A workspace is a collection of one or more packages that share common
dependency resolution (with a shared
Cargo.lock), output directory, and
various settings such as profiles. Packages that are part of a workspaces are
called workspace members. There are two flavours of workspaces: as root
package or as virtual manifest.
A workspace can be created by adding a
Cargo.toml. This can be added to a
Cargo.toml that already defines a
[package], in which case the package is
the root package of the workspace. The workspace root is the directory
where the workspace's
Cargo.toml is located.
Cargo.toml file can be created with a
but without a
[package] section. This is called a virtual
manifest. This is typically useful when there isn't a "primary" package, or
you want to keep all the packages organized in separate directories.
The key points of workspaces are:
- All packages share a common
Cargo.lockfile which resides in the workspace root.
- All packages share a common output directory, which defaults to a
targetin the workspace root.
Cargo.tomlare only recognized in the root manifest, and ignored in member crates' manifests.
[workspace] table in
Cargo.toml defines which packages are members of
[workspace] members = ["member1", "path/to/member2", "crates/*"] exclude = ["crates/foo", "path/to/other"]
path dependencies residing in the workspace directory automatically
become members. Additional members can be listed with the
members key, which
should be an array of strings containing directories with
members list also supports globs to match multiple paths, using
typical filename glob patterns like
exclude key can be used to prevent paths from being included in a
workspace. This can be useful if some path dependencies aren't desired to be
in the workspace at all, or using a glob pattern and you want to remove a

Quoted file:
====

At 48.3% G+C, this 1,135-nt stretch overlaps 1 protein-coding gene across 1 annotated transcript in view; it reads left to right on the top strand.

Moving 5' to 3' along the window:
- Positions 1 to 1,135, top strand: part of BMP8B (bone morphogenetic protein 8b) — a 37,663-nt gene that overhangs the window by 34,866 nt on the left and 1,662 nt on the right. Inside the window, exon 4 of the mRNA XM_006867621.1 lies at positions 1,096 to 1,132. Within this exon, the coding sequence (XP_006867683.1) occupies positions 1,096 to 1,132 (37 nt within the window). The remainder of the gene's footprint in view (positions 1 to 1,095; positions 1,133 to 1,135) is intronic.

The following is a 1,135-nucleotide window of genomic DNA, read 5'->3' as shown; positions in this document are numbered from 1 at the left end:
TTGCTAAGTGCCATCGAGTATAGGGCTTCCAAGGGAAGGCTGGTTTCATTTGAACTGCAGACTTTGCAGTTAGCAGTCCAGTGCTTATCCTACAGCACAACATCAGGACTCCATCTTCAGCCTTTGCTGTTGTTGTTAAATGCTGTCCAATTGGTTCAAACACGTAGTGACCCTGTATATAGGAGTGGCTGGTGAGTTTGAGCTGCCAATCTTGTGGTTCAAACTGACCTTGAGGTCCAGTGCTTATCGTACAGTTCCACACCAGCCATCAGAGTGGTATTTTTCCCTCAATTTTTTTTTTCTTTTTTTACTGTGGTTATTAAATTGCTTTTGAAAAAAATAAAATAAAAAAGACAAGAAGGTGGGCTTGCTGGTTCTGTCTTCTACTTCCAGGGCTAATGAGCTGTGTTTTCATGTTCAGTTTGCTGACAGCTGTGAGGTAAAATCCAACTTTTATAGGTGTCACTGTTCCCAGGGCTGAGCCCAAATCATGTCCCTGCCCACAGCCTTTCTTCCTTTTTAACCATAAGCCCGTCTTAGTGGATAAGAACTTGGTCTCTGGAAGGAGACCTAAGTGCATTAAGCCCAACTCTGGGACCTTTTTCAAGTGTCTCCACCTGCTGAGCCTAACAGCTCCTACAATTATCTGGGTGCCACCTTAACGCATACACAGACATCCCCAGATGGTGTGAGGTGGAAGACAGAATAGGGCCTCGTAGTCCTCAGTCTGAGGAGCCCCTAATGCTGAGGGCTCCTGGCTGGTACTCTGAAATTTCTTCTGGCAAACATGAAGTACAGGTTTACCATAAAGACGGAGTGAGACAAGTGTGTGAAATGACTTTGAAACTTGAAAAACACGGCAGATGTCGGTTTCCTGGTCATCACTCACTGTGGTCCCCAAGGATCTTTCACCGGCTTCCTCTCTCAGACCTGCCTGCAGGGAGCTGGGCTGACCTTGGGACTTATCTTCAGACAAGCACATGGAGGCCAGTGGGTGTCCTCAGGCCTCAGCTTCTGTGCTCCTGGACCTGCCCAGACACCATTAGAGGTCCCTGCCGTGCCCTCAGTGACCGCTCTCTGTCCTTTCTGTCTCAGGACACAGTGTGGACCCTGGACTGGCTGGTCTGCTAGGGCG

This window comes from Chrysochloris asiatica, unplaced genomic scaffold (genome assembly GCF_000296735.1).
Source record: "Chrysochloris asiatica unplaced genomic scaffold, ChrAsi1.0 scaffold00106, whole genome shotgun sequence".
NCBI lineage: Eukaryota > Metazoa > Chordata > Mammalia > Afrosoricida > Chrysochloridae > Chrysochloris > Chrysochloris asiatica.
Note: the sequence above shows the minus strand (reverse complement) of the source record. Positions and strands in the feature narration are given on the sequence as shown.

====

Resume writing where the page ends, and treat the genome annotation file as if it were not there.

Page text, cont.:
[workspace] table can be used with a
[package] to conveniently
create a workspace with the package and all of its path dependencies.
When inside a subdirectory within the workspace, Cargo will automatically
search the parent directories for a
Cargo.toml file with a
definition to determine which workspace to use. The
manifest key can be used in member crates to point at a workspace's root to
override this automatic search. The manual setting can be useful if the member
is not inside a subdirectory of the workspace root.
In a workspace, package-related cargo commands like
cargo build can use
--workspace command-line flags to determine which
packages to operate on. If neither of those flags are specified, Cargo will
use the package in the current working directory. If the current directory is
a virtual workspace, it will apply to all members (as if
specified on the command-line).
default-members key can be specified to set the members to
operate on when in the workspace root and the package selection flags are not
[workspace] members = ["path/to/member1", "path/to/member2", "path/to/member3/*"] default-members = ["path/to/member2", "path/to/member3/foo"]
default-members must expand to a subset of
workspace.metadata table is ignored by Cargo and will not be warned
about. This section can be used for tools that would like to store workspace
Cargo.toml. For example:
[workspace] members = ["member1", "member2"] [workspace.metadata.webcontents] root = "path/to/webproject" tool = ["npm", "run", "build"] # ...
There is a similar set of tables at the package level at
package.metadata. While cargo does not specify a
format for the content of either of these tables, it is suggested that
external tools may wish to use them in a consistent fashion, such as referring
to the data in
workspace.metadata if data is missing from
if that makes sense for the tool in question.